Over the years, the “familiar” for humans has changed drastically. Our new everyday surroundings are Beds, Sofas, TVs, Mirrors, things which Earth finds inexplicably foreign and inorganic – artificial. Humanity has cocooned itself in convenience, where there are no long walks involved to get water, no gathering of leaves to make a “bed”, and no experience in dealing with the flora and fauna of the forests. As civilization progressed, cities became the new forests, electricity became the new torches, automobiles became the new feet and electronics became the new tools.
Now imagine if your immediate surroundings were teleported to the forest. Imagine shaving in a mirror, or vacuuming the floor or even setting up a play room for your child – in the wild. You will be looking awkward in these surroundings the same way mother nature has found you awkward all this while.
But it’s almost impossible to even bring up an image like that in your mind right? As an antidote to this, through an incredible photo series titled No Place Like Home, Wout Overkamp, a Dutch Photographer, manages to showcases how every daily activity of ours, in some way, (dis)connects us with nature.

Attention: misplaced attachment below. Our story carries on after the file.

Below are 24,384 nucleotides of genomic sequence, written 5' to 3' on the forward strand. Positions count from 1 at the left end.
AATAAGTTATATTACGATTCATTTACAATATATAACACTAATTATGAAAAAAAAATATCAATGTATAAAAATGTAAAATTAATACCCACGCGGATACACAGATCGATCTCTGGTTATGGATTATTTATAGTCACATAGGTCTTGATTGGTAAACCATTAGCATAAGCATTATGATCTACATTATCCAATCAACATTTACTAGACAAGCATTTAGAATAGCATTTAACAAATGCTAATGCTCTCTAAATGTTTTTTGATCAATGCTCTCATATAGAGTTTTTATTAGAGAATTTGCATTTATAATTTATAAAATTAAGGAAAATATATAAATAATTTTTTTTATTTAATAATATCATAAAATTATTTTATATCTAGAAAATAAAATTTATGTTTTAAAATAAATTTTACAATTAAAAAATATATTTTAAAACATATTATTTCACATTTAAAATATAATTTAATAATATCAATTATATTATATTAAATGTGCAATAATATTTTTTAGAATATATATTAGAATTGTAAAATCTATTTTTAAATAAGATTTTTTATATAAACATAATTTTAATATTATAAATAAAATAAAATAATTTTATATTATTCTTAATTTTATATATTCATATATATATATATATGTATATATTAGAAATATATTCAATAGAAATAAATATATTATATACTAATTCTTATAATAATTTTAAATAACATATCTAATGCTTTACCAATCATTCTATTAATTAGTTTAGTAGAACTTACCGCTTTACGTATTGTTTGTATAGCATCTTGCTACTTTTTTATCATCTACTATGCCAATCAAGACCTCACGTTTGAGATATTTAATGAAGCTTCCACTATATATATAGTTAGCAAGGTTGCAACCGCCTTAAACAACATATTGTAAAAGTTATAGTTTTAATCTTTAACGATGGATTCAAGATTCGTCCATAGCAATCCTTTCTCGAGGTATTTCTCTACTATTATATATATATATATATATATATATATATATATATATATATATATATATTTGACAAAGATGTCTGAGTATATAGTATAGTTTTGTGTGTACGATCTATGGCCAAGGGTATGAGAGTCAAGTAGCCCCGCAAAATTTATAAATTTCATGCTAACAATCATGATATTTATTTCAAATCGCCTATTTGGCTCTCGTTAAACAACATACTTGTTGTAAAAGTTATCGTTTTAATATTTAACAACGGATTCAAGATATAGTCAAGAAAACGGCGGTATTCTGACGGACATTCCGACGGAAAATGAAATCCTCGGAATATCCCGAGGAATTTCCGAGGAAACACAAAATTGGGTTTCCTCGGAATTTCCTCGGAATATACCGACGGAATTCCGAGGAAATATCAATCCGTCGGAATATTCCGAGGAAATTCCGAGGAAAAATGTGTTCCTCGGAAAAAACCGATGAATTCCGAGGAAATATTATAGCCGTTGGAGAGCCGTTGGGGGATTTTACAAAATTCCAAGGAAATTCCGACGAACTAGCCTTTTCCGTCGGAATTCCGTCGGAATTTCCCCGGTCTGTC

The monotonous, everyday actions have been portrayed by stripping away the familiar and reconnecting the viewer with scenes of the wilderness, making them alien and ironically unnatural in this “new” context. Not only are they visually enchanting, putting across a fresh new perspective, but they reinforce a very important message – We are nothing without the Earth.
“A lot of people, and including me, are sitting a lot behind the computer, and sitting indoors, living in cities, these kinds of things,” says Overkamp, in an interview with Doug Bierend; “To make these photos you really have to slow down, and make your frame, and direct the scene, and yeah — it’s just being out there in nature. And whether I go a half an hour of walking into nature for a spot, or a day, all this time in nature makes an inspiration of the series, a way to connect with myself and nature.”
The genius behind the photographs is it’s composition; it is technically the same song, but to another tune. Everyday activities are familiar, and so is nature, but when put together there is a strange irony and humour to it that captivates you. The messages of environment protection and global warming are all over every possible platform, but merely depicting the inappropriateness of everyday life on Earth’s true soil is a startlingly effective mechanism to deliver the point home. Art such as this is what catches people’s attention more over mountains of garbage and ghastly doomsday predictions, while still having the same underlying message; “What are we doing, and for how long can we keep doing it?”